Index to Bird Species and Families

Maps: 1. Location of the Nebraska Sandhills, Ogallala aquifer, and other features • 2. Distribution of wetlands in the Nebraska Sandhills • 3. Rivers and counties in the Nebraska Sandhills • 4. The extent of surface sand and associated counties in the Nebraska Sandhills • 5. Wetlands and roads in the western Sandhills of Garden County and southern Sheridan County • 6. Major roads and highways in the Nebraska Sandhills • 7. Locations of counties, wildlife refuges, and other protected areas in the Nebraska Sandhills • 8. Crescent Lake National Wildlife Refuge and northern approaches • 9. Vicinities of Antioch and Lakeside, showing suggested birding routes

Tables: 1. Sandhills County Codes, Areas, and Human Populations • 2. Geographic and Ornithological Aspects of the Nebraska Sandhills Counties • 3. Relative Spring and Summer Abundance Indices of Mostly Wetland Bird Species in Three Sandhills National Wildlife Refuges

Figures: Greater prairie-chicken • Burrowing owl • Northern harrier • Long-billed curlew, in flight • Upland sandpiper • Snow geese • Sharp-tailed grouse, male display postures • Greater prairie-chicken, male display postures • American bittern, pied-billed grebe, double-crested cormorant, American white pelican, sandhill crane, and whooping crane • Long-billed curlew and piping plover • Forster’s terns, mating • Ferruginous hawk • Burrowing owl • Prairie falcon and green-winged teal • Loggerhead shrike • Grasshopper sparrow • Savannah sparrow, clay-colored sparrow, lark bunting, grasshopper sparrow, and horned lark • Eastern and western meadowarks and bobolink • Baltimore oriole, Bullock’s oriole, and hybrid phenotypes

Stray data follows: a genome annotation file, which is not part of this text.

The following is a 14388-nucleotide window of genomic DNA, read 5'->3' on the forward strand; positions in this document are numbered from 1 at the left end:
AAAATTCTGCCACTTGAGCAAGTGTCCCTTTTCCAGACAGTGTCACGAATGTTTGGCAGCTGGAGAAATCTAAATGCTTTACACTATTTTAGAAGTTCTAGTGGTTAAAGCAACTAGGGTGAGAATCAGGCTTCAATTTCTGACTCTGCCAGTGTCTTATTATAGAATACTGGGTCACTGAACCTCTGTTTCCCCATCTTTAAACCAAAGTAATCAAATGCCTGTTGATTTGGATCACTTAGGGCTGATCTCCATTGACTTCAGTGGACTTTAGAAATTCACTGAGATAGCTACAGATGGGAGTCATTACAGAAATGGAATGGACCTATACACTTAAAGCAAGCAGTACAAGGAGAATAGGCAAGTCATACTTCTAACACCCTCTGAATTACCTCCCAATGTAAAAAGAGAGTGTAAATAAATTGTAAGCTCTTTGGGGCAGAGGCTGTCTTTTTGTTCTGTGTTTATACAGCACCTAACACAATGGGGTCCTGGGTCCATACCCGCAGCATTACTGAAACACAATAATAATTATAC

Photographs: Long-billed curlew, adult female flying • Trumpeter swan • Trumpeter swan family • Wood duck, male • Northern pintail, males • Sharp-tailed grouse, male • Greater prairie-chicken, male • Pied-billed grebe, adult • Eared grebe, adults • Clark’s and western grebe, adults • Sora, adult • Black-necked stilt, adult • American avocet, adult • Upland sandpiper, adult • Long-billed curlew, adult female • Long-billed dowitcher, adults • Wilson’s snipe, adult • Wilson’s phalarope, adults • American bittern, adult male • Great blue heron, adult • Black-crowned night-heron, adult • Swainson’s hawk, adult • Great horned owl, adult • Burrowing owl, adult • Loggerhead shrike, adult • Horned lark, adult • Cliff swallow, adults • Grasshopper sparrow, male • Lark sparrow, adult • Yellow-headed blackbird, male • Red-winged blackbird, male • Common yellowthroat, male



Publication Date



Zea Books


Lincoln, NE


wildlife, ornithology, Panhandle, Nebraska, dunes


Animal Sciences | Biodiversity | Desert Ecology | Environmental Monitoring | Environmental Sciences | Life Sciences | Natural Resources and Conservation | Natural Resources Management and Policy | Ornithology | Terrestrial and Aquatic Ecology


Copyright © 2020 Paul A. Johnsgard and Josef Kren

The Birds of the Nebraska Sandhills